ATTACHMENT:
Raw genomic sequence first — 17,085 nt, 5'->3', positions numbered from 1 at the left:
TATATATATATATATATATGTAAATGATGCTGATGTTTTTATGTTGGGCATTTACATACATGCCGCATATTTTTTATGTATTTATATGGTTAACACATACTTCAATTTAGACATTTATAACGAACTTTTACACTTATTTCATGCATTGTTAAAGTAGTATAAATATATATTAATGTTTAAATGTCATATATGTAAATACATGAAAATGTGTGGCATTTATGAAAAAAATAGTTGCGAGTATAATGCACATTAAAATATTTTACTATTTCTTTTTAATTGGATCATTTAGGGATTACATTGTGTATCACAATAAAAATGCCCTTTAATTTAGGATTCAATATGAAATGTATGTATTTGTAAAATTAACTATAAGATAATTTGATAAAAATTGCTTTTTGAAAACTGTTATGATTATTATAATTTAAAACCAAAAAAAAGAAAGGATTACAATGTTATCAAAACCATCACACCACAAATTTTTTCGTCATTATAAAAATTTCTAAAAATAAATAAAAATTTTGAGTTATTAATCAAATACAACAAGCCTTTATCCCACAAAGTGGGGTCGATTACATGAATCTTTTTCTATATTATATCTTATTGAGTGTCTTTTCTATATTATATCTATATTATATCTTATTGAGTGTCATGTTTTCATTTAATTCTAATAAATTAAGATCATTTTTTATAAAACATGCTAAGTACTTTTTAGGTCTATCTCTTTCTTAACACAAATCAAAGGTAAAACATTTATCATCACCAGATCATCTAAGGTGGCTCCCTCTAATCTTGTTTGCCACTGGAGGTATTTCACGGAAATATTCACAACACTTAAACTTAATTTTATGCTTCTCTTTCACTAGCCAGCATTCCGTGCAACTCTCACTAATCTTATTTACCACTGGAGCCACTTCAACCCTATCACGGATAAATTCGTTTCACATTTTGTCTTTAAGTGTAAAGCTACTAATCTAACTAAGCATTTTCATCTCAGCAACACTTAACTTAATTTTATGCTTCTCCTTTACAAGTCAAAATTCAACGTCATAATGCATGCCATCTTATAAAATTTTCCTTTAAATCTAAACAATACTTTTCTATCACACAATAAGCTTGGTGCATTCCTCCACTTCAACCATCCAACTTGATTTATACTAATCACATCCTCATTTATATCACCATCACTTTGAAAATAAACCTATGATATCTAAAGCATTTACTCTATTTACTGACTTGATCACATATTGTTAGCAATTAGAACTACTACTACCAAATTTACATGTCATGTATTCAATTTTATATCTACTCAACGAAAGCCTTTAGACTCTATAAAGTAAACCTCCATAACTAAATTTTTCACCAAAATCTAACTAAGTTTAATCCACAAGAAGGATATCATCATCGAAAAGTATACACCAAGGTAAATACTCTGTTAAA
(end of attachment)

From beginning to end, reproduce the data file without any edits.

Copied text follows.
Raw genomic sequence first — 17,085 nt, 5'->3', positions numbered from 1 at the left:
TATATATATATATATATATGTAAATGATGCTGATGTTTTTATGTTGGGCATTTACATACATGCCGCATATTTTTTATGTATTTATATGGTTAACACATACTTCAATTTAGACATTTATAACGAACTTTTACACTTATTTCATGCATTGTTAAAGTAGTATAAATATATATTAATGTTTAAATGTCATATATGTAAATACATGAAAATGTGTGGCATTTATGAAAAAAATAGTTGCGAGTATAATGCACATTAAAATATTTTACTATTTCTTTTTAATTGGATCATTTAGGGATTACATTGTGTATCACAATAAAAATGCCCTTTAATTTAGGATTCAATATGAAATGTATGTATTTGTAAAATTAACTATAAGATAATTTGATAAAAATTGCTTTTTGAAAACTGTTATGATTATTATAATTTAAAACCAAAAAAAAGAAAGGATTACAATGTTATCAAAACCATCACACCACAAATTTTTTCGTCATTATAAAAATTTCTAAAAATAAATAAAAATTTTGAGTTATTAATCAAATACAACAAGCCTTTATCCCACAAAGTGGGGTCGATTACATGAATCTTTTTCTATATTATATCTTATTGAGTGTCTTTTCTATATTATATCTATATTATATCTTATTGAGTGTCATGTTTTCATTTAATTCTAATAAATTAAGATCATTTTTTATAAAACATGCTAAGTACTTTTTAGGTCTATCTCTTTCTTAACACAAATCAAAGGTAAAACATTTATCATCACCAGATCATCTAAGGTGGCTCCCTCTAATCTTGTTTGCCACTGGAGGTATTTCACGGAAATATTCACAACACTTAAACTTAATTTTATGCTTCTCTTTCACTAGCCAGCATTCCGTGCAACTCTCACTAATCTTATTTACCACTGGAGCCACTTCAACCCTATCACGGATAAATTCGTTTCACATTTTGTCTTTAAGTGTAAAGCTACTAATCTAACTAAGCATTTTCATCTCAGCAACACTTAACTTAATTTTATGCTTCTCCTTTACAAGTCAAAATTCAACGTCATAATGCATGCCATCTTATAAAATTTTCCTTTAAATCTAAACAATACTTTTCTATCACACAATAAGCTTGGTGCATTCCTCCACTTCAACCATCCAACTTGATTTATACTAATCACATCCTCATTTATATCACCATCACTTTGAAAATAAACCTATGATATCTAAAGCATTTACTCTATTTACTGACTTGATCACATATTGTTAGCAATTAGAACTACTACTACCAAATTTACATGTCATGTATTCAATTTTATATCTACTCAACGAAAGCCTTTAGACTCTATAAAGTAAACCTCCATAACTAAATTTTTCACCAAAATCTAACTAAGTTTAATCCACAAGAAGGATATCATCATCGAAAAGTATACACCAAGGTAAATACTCTGTTAAA